Compare any two graphics cards:
GeForce GTX 650 vs Radeon R7 250
IntroThe GeForce GTX 650 comes with clock speeds of 1058 MHz on the GPU, and 1250 MHz on the 2048 MB of GDDR5 memory. It features 384 SPUs as well as 32 TAUs and 16 ROPs.
Compare all that to the Radeon R7 250, which uses a 28 nm design. AMD has set the core speed at 1000 MHz. The GDDR5 memory runs at a frequency of 1150 MHz on this model. It features 384 SPUs as well as 24 TAUs and 8 Rasterization Operator Units.
Power Usage and Theoretical Benchmarks
Power Consumption (Max TDP)
Theoretically, the GeForce GTX 650 should perform a small bit faster than the Radeon R7 250 in general. (explain)
Texel RateThe GeForce GTX 650 is quite a bit (more or less 41%) more effective at AF than the Radeon R7 250. (explain)
Pixel RateIf running with a high screen resolution is important to you, then the GeForce GTX 650 is a better choice, by a large margin. (explain)
Please note that the above 'benchmarks' are all just theoretical - the results were calculated based on the card's specifications, and real-world performance may (and probably will) vary at least a bit.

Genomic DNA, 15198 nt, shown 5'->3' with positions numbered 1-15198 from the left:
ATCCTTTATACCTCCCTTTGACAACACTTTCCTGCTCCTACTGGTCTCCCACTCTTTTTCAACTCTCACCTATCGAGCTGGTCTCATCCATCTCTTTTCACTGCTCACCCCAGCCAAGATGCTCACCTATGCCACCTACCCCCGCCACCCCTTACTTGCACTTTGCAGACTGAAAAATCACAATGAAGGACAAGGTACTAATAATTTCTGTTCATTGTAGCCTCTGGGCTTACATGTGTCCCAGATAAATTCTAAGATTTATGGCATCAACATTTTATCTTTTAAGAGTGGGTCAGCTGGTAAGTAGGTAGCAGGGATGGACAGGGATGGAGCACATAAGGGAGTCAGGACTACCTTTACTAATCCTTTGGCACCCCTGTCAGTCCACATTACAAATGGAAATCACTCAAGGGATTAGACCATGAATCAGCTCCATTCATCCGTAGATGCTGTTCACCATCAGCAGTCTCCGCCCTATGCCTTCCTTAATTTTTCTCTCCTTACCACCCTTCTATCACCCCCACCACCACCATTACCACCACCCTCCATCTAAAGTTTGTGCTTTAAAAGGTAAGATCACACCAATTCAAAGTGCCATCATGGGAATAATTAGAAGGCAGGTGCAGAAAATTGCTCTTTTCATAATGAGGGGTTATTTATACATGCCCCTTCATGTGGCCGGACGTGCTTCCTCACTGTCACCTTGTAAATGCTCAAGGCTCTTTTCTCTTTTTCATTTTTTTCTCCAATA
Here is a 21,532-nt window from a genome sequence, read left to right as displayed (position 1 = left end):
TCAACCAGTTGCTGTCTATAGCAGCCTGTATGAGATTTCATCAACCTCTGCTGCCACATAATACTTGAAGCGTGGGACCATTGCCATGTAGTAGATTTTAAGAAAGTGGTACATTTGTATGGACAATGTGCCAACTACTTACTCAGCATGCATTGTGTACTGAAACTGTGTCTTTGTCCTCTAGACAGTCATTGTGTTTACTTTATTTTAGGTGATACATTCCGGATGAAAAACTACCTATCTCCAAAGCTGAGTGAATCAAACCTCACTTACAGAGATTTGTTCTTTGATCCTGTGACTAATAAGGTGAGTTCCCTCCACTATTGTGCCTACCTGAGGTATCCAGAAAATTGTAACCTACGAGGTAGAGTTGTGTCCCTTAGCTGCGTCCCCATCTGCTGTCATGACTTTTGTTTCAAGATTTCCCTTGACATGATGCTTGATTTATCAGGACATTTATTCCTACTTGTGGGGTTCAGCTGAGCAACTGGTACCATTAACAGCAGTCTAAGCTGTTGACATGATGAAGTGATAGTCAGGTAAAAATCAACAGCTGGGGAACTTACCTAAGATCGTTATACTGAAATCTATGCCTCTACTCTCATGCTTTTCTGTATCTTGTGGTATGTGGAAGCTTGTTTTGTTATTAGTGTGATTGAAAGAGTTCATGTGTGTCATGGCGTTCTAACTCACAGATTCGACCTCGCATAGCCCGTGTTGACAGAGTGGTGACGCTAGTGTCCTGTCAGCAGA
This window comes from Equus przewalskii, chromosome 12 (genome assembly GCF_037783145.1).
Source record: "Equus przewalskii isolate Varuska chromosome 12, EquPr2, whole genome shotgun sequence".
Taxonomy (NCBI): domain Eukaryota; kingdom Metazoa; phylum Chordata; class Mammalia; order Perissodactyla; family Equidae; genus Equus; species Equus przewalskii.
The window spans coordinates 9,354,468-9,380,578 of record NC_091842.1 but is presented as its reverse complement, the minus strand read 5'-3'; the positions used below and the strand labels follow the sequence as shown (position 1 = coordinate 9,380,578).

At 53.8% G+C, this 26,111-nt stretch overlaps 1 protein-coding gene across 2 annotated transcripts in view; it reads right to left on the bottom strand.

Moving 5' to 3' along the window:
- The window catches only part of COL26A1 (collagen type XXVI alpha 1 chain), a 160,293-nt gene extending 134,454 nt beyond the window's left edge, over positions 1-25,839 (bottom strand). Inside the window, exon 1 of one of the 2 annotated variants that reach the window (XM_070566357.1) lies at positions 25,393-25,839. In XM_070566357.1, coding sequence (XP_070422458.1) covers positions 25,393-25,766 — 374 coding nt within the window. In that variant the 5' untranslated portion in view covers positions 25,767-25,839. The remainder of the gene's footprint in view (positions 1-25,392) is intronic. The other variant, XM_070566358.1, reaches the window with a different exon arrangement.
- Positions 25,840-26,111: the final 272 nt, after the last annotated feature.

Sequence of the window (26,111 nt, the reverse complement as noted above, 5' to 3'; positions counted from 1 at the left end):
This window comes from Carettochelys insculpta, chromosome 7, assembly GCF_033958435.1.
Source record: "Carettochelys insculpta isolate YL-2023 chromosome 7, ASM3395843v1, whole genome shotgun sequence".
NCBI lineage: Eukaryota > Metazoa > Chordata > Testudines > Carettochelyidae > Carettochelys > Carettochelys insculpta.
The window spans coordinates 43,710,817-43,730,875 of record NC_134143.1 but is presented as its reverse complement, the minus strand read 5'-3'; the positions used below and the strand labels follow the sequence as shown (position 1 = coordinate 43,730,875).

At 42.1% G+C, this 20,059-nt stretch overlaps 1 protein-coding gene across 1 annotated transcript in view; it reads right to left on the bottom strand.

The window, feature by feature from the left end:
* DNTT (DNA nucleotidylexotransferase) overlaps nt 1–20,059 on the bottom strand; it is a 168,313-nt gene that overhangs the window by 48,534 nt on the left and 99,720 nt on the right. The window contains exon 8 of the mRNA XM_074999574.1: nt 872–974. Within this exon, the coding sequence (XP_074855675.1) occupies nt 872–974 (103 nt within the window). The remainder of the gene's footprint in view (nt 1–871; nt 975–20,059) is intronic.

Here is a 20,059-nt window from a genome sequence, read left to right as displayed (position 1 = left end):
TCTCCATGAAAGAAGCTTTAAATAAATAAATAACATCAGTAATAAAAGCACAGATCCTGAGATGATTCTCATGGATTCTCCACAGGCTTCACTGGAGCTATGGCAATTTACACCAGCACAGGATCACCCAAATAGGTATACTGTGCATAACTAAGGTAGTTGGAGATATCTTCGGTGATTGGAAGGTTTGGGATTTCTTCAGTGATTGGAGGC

Please note that the price comparisons are based on search keywords - sometimes it might show cards with very similar names that are not exactly the same as the one chosen in the comparison. We do try to filter out the wrong results as best we can, though.
Memory Bandwidth: Bandwidth is the largest amount of data (in units of MB per second) that can be moved over the external memory interface in a second. It is calculated by multiplying the card's bus width by its memory speed. In the case of DDR RAM, it must be multiplied by 2 again. If DDR5, multiply by 4 instead. The better the card's memory bandwidth, the better the card will be in general. It especially helps with anti-aliasing, HDR and higher screen resolutions.
Texel Rate: Texel rate is the maximum texture map elements (texels) that are applied in one second. This number is worked out by multiplying the total amount of texture units of the card by the core speed of the chip. The better the texel rate, the better the video card will be at texture filtering (anisotropic filtering - AF). It is measured in millions of texels processed in a second.
Pixel Rate: Pixel rate is the maximum amount of pixels the video card could possibly record to its local memory per second - measured in millions of pixels per second. The figure is worked out by multiplying the amount of colour ROPs by the clock speed of the card. ROPs (Raster Operations Pipelines - also called Render Output Units) are responsible for outputting the pixels (image) to the screen. The actual pixel output rate also depends on lots of other factors, most notably the memory bandwidth of the card - the lower the memory bandwidth is, the lower the ability to reach the maximum fill rate.